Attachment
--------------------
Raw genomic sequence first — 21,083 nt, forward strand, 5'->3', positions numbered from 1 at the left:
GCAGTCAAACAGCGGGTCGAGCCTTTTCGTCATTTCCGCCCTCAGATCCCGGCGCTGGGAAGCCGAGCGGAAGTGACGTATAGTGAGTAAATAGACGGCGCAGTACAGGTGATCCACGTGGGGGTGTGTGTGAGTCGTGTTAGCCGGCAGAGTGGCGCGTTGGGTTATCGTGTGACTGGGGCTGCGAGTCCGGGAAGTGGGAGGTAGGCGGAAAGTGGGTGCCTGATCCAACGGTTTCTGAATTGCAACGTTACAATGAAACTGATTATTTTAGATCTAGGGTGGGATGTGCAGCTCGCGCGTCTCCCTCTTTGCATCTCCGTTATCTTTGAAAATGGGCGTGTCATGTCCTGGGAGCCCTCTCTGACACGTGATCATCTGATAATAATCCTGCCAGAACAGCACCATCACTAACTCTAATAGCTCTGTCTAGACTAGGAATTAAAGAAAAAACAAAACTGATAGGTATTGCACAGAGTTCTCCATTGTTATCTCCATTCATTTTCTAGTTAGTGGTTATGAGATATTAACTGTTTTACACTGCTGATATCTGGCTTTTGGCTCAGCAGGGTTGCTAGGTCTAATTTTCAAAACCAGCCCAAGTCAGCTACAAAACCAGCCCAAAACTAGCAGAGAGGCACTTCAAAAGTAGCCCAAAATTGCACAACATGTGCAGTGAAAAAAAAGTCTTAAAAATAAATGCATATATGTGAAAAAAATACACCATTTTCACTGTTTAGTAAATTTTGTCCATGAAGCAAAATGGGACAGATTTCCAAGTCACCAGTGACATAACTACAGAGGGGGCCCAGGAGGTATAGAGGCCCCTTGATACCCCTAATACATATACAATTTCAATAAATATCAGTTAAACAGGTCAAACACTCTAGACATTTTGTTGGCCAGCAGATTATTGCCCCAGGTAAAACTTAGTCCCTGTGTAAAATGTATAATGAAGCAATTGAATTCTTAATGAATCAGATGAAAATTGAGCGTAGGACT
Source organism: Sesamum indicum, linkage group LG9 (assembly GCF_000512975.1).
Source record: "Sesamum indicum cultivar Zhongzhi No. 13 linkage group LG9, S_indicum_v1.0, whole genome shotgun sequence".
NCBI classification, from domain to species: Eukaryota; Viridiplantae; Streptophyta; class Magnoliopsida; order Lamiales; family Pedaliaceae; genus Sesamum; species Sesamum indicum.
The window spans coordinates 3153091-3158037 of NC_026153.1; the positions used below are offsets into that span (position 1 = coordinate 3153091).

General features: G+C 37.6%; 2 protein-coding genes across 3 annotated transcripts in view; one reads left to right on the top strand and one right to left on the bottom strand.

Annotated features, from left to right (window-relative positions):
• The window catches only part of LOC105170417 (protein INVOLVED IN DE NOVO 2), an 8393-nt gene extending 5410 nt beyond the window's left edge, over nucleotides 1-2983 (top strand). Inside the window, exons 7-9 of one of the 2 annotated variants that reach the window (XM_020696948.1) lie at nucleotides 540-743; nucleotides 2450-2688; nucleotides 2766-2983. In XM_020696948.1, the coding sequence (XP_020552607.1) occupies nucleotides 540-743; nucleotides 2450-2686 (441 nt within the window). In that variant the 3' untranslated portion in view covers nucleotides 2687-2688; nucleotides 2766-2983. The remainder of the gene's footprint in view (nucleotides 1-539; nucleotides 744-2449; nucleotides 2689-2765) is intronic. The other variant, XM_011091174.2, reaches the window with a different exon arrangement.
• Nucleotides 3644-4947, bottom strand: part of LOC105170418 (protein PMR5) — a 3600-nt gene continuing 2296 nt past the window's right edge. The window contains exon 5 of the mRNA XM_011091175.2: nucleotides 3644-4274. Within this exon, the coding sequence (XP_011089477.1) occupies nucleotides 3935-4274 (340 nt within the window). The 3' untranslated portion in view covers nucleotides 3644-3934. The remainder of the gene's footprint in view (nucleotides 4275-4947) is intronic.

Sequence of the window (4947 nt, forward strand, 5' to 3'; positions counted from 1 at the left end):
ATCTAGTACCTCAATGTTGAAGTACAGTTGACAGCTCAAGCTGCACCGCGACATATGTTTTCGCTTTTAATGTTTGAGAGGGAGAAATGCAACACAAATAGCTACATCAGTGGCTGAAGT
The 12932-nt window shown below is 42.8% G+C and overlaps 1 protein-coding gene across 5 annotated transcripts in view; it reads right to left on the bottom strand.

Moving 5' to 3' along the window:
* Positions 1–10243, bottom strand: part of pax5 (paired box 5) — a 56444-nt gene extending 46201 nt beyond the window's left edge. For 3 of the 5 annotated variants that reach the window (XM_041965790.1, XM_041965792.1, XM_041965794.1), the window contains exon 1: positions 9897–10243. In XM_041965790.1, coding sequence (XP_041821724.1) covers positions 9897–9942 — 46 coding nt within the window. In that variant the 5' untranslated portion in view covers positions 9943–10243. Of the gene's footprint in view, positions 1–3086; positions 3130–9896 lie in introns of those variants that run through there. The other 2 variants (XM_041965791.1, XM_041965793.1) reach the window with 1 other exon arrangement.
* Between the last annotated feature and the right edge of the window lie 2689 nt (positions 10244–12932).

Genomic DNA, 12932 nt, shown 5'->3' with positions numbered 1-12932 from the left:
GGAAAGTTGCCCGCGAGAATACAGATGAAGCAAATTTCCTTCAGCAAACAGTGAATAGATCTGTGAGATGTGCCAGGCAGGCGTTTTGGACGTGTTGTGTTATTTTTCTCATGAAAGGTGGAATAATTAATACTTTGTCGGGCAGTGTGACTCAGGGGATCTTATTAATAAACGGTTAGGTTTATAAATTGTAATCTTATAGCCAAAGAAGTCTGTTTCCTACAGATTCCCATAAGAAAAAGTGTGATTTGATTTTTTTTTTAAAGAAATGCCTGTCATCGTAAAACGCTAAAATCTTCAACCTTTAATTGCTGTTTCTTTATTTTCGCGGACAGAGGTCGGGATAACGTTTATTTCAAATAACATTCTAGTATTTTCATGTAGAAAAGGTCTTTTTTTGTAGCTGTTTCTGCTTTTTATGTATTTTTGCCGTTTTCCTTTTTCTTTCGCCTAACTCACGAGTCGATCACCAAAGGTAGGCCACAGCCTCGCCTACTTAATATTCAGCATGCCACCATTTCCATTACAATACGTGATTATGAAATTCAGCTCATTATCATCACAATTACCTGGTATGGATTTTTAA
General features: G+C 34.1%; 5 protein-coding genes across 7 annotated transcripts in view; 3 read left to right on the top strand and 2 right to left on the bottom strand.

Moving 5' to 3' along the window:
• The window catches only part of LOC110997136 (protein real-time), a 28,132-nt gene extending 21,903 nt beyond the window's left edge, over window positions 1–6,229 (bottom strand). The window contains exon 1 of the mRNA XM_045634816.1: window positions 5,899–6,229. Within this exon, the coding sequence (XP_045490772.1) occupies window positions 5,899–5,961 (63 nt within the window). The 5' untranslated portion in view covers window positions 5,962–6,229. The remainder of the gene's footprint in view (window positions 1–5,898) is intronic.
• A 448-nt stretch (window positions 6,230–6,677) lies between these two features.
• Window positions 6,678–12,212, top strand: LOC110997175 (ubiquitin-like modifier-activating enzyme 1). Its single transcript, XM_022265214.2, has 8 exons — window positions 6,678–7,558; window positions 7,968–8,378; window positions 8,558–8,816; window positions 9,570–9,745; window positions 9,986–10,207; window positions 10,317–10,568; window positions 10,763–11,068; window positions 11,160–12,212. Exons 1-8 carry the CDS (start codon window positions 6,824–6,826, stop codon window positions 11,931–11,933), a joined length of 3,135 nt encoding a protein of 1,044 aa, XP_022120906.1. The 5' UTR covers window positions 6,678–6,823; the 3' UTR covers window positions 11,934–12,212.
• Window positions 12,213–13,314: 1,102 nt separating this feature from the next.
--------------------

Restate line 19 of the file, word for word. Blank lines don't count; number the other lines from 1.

General features: G+C 34.1%; 5 protein-coding genes across 7 annotated transcripts in view; 3 read left to right on the top strand and 2 right to left on the bottom strand.